## The Alterman Wall

**Alterman,B (2564) - DEEP FRITZ [A03]**
**1.f4 **My idea was to get the Stonewall set-up, with
all the pawns remaining on the board. Another way to achieve
the same formation would have been with 1.d4 d5 2.e3, but then
2...Bf5 gives Black a comfortable game, without the need to
build a kingside fianchetto. After 1.f4, White's biggest
danger is 1...e5. In that case I intended to play 2.fxe5 d6
3.exd6 Bxd6 4. Nf3 g5 5.d4 g4 6.Ne5, offering Black the ending
ensuing after 6...Bxe5. In other words, to give back the pawn
in order to swap queens. **1...d5 2.Nf3 Nf6 3.e3 g6 4.Be2 Bg7
5.d4 0–0 6.c3**

This is not a new formation. I've played a lot of
lightning games with the same set-up, and the location of the
bishop on e2 (instead of d3) is of no significance. White's
main objective is to keep all the pieces on the board, since
the more pieces remaining on the board, the more calculations
are required for the computer after each move, decreasing its
ability to focus on the crucial lines. The calculations become
very complicated for the computer under such conditions.
**6...Bf5 7.Nbd2 **In order to eliminate any possibility of
capturing on b1. **7...e6?! **The first evidence that it is
playing without a plan. Natural was 7...c5. After the text
move the possibilities of Bf5 are limited. **8.h3 Ne4? **A
mistake. He should have kept this square for his bishop.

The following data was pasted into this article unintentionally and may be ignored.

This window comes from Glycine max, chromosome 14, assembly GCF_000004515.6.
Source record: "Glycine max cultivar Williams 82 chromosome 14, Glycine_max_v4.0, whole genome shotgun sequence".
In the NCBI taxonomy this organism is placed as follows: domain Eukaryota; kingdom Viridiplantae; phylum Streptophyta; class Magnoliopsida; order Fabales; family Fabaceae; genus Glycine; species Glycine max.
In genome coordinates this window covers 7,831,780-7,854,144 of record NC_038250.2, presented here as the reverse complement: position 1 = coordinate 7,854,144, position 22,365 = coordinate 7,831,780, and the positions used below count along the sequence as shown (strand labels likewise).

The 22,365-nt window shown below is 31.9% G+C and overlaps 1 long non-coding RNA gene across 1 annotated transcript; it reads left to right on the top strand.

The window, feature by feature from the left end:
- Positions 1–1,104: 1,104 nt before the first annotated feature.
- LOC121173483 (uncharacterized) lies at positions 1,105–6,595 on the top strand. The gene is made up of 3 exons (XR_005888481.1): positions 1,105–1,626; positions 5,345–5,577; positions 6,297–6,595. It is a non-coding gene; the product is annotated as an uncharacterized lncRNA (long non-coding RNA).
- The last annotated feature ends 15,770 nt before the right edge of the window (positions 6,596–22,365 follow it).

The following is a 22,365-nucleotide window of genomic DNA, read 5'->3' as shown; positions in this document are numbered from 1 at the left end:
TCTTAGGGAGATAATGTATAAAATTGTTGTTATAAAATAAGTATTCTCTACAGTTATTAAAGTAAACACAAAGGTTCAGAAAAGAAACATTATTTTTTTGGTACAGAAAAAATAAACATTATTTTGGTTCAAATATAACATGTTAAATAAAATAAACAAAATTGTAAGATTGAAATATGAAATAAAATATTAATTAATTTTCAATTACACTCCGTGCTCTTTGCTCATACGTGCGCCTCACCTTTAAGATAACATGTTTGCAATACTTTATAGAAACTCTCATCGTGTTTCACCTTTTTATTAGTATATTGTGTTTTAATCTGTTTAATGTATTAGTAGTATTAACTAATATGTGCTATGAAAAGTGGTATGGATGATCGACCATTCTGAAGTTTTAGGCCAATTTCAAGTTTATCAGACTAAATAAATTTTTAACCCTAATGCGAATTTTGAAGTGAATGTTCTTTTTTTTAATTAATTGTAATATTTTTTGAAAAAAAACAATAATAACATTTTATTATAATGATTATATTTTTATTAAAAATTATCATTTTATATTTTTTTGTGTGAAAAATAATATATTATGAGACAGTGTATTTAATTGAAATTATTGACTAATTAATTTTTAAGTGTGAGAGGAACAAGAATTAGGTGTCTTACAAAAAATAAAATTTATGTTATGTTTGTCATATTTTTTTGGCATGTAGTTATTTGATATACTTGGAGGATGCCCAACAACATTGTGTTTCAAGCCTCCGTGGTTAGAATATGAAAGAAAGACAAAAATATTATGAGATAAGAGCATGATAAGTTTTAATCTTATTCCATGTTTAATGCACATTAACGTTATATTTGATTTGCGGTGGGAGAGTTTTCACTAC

Fritz's colleague, Deep Junior, tends to play 8...h5? in such
positions. However, this also would have been a serious
mistake, as it desperately weakens the kingside. **9.g4 Ng3?
**Losing a pawn. After the alternative, 9...Nxd2 10.Nxd2 Be4
11.Nxe4 dxe4 12.h4, White has a clear positional advantage
thanks to the pair of bishops, the strong center, and the
excellent attacking possibilities on the kingside. All these
factors caused Fritz to evaluate this position as bad for
Black. But I'm sure this was the least of evils, since at
least the material is balanced. Still, his main problem was
that he erroneously considered the pawn sac as satisfactory.
**10.Rg1 Nxe2 11.Kxe2! Be4 12.Ng5 Na6 **The machine's
evaluation at this point was only +0.31 in White's favor. Why
this assessment? First, he is motivated to deprive his
opponent from castling; second, White's bishop looked
extremely poor in this structure; third, his assessment
assumed that he might open up the position quickly, by
attacking White’s center. But this evaluation is mistaken
because White's pawn formation is immune, and the king finds a
satisfactory shelter in the center. **13.b4! **Closing the
queenside and preventing 13...c5. Furthermore, this limits the
scope of Na6. **13...c6 **More chances are offered by
13...b6, in order to play 14...c5. **14.Bb2 Qe7 15.Ndxe4 dxe4
16.Nxe4 Rad8 17.Qb3 **Fritz’s evaluation is +0.50, but Black
has no compensation whatsoever. **17...Qh4? **Facing the
plan g4-g5, followed by h4-h5, Fritz does everything to
prevent it, but his queen is ensnared into a trap. **18.Rh1!
**A surprise, Fritz expected 18.Nf2. **18...Rfe8 19.Rag1